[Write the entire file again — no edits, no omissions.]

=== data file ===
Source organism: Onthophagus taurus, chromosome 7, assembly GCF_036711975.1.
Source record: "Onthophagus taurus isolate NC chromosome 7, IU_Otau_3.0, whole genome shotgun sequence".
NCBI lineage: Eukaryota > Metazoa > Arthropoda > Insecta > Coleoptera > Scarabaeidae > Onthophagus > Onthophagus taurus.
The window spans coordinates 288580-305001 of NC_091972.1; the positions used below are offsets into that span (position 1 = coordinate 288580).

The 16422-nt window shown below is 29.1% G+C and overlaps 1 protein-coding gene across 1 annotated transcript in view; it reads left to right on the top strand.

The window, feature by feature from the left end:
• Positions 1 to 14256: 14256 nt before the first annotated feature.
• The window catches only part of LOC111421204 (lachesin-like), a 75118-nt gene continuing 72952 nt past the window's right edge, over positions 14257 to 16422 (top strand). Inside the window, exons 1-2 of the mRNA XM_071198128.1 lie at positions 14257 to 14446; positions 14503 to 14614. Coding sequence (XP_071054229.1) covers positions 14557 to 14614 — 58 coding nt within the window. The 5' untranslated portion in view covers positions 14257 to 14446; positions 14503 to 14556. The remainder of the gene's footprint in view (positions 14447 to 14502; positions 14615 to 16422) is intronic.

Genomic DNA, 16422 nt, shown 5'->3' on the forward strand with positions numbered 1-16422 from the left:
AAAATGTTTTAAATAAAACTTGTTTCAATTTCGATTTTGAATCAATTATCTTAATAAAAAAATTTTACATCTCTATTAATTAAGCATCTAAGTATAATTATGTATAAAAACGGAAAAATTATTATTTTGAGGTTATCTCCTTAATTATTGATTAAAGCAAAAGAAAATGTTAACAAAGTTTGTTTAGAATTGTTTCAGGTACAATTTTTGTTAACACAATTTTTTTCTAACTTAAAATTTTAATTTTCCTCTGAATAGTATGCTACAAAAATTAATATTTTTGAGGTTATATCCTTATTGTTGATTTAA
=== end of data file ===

Source organism: Onthophagus taurus, chromosome 7, assembly GCF_036711975.1.
Source record: "Onthophagus taurus isolate NC chromosome 7, IU_Otau_3.0, whole genome shotgun sequence".
NCBI lineage: Eukaryota > Metazoa > Arthropoda > Insecta > Coleoptera > Scarabaeidae > Onthophagus > Onthophagus taurus.
The window spans coordinates 288580-305001 of NC_091972.1; the positions used below are offsets into that span (position 1 = coordinate 288580).

The 16422-nt window shown below is 29.1% G+C and overlaps 1 protein-coding gene across 1 annotated transcript in view; it reads left to right on the top strand.

The window, feature by feature from the left end:
• Positions 1 to 14256: 14256 nt before the first annotated feature.
• The window catches only part of LOC111421204 (lachesin-like), a 75118-nt gene continuing 72952 nt past the window's right edge, over positions 14257 to 16422 (top strand). Inside the window, exons 1-2 of the mRNA XM_071198128.1 lie at positions 14257 to 14446; positions 14503 to 14614. Coding sequence (XP_071054229.1) covers positions 14557 to 14614 — 58 coding nt within the window. The 5' untranslated portion in view covers positions 14257 to 14446; positions 14503 to 14556. The remainder of the gene's footprint in view (positions 14447 to 14502; positions 14615 to 16422) is intronic.

Genomic DNA, 16422 nt, shown 5'->3' on the forward strand with positions numbered 1-16422 from the left:
AAAATGTTTTAAATAAAACTTGTTTCAATTTCGATTTTGAATCAATTATCTTAATAAAAAAATTTTACATCTCTATTAATTAAGCATCTAAGTATAATTATGTATAAAAACGGAAAAATTATTATTTTGAGGTTATCTCCTTAATTATTGATTAAAGCAAAAGAAAATGTTAACAAAGTTTGTTTAGAATTGTTTCAGGTACAATTTTTGTTAACACAATTTTTTTCTAACTTAAAATTTTAATTTTCCTCTGAATAGTATGCTACAAAAATTAATATTTTTGAGGTTATATCCTTATTGTTGATTTAA